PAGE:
Settlement during Divorce

Most people cannot image coming to any type of agreement with their worst enemy; their soon to be ex-spouse.  However, coming to a compromise and settling your case is probably the most important thing you can do to make the divorce process easier.

Many divorce clients come to me with an initial scorched earth mentality.  They are not thinking clearly, and their emotions are clouding their judgment.  This is the time when the objective advice of an experienced family law attorney is critical.  Clients in this position need to know 1) the law, 2) how judges in their jurisdiction tend to apply that law to the client’s facts, 3) what other options there are to litigation, such as mediation, 4) the estimated costs of pursing a particular course of action (such as the fee for legal services), 5) what a realistic “win” looks like for them, and 6) they need to do a cost-benefit analysis to ensure that the costs of a plan of action do not outweigh the benefits they are likely to receive.  Only an experienced family law attorney can effectively provide you with the advice you need to make these important decisions.

What is a good Settlement?  The answer to this question is case-by-case, client-by-client.  Ultimately, your goals, if reasonable, should be met by settlement.  The focus here is what are your goals?  It may be that you want primary physical custody of the children, perhaps you want a larger percentage of the retirement fund, or maybe you just want a clean break and split everything 50/50.  The idea is that the client’s goals should be met but the client must also be willing to compromise so that the other party feels that their own needs and goals are being met.  Frequently settlements are win-win situations.  Once an agreement is reached through negotiations, mediation, or other discussions, and both sides understand what the other side wants; your attorney can draft a Separation Agreement that puts in writing the terms of your agreement.  At the final divorce hearing, which may be up to a year later, a Judge will frequently review the agreement and incorporate it into the final divorce decree.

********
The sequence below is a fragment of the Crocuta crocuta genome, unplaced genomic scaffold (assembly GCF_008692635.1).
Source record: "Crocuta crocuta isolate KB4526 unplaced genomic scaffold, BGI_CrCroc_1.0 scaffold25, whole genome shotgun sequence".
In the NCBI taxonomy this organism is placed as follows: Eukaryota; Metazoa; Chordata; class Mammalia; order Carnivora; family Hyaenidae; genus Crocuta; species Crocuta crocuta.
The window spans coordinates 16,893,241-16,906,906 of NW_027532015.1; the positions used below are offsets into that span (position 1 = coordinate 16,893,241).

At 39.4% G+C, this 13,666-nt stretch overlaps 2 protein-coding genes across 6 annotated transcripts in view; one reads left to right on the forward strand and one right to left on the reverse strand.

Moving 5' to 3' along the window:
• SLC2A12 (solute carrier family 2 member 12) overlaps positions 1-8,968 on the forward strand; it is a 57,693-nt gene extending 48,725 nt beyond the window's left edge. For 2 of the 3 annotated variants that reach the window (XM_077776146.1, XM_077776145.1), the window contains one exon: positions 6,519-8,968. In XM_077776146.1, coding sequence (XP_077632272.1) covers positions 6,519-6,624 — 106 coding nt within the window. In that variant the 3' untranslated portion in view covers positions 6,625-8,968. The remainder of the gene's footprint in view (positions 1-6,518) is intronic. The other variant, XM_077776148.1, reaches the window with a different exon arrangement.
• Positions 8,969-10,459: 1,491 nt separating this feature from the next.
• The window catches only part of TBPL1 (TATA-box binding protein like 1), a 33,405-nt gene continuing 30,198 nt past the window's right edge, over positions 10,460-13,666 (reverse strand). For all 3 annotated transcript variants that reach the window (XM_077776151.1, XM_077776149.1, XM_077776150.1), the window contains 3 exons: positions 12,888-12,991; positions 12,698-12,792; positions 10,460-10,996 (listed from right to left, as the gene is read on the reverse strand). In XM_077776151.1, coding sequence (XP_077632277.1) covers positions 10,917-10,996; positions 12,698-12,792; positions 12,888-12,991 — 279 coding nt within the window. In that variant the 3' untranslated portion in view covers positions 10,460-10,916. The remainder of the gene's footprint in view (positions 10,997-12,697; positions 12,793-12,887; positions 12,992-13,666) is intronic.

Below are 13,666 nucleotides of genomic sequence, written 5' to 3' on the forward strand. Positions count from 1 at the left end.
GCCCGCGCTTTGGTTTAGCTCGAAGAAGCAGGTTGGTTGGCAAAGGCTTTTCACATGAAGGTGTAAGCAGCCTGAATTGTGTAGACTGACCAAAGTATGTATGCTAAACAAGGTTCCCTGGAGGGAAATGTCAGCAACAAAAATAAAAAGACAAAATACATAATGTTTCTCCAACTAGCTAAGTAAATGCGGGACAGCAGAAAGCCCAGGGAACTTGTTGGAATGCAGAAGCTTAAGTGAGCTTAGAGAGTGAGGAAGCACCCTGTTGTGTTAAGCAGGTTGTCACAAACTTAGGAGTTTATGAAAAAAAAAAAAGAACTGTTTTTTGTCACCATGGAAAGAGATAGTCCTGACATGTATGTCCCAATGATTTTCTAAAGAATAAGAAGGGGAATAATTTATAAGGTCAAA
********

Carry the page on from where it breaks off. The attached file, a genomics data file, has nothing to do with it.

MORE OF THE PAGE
Sometimes settlement is not an option.  For instance, if one party is unreasonable, and refuses to settle the case, then you will typically have to go before a judge to have the judge make the decisions.  The path to litigation is frequently expensive and mentally draining on the participants.  During litigation both parties are constantly confronted with uncomfortable legal issues from their spouse.  This leads to even more resentment and an impractical entrenching of positions.   Settlement, when possible, saves more than time and money, it may also hasten the healing that both parties need to move on with their lives.

Pro-Tips when it comes to Settlements:

1)      Always have an attorney draft and review the agreement prior to you signing anything.

2)      If the other side has an attorney you should get an attorney.

3)      Don’t try to do your divorce “on the cheap” by not consulting attorneys.  Spending money on an attorney up front will save you serious disappointment and money in the future.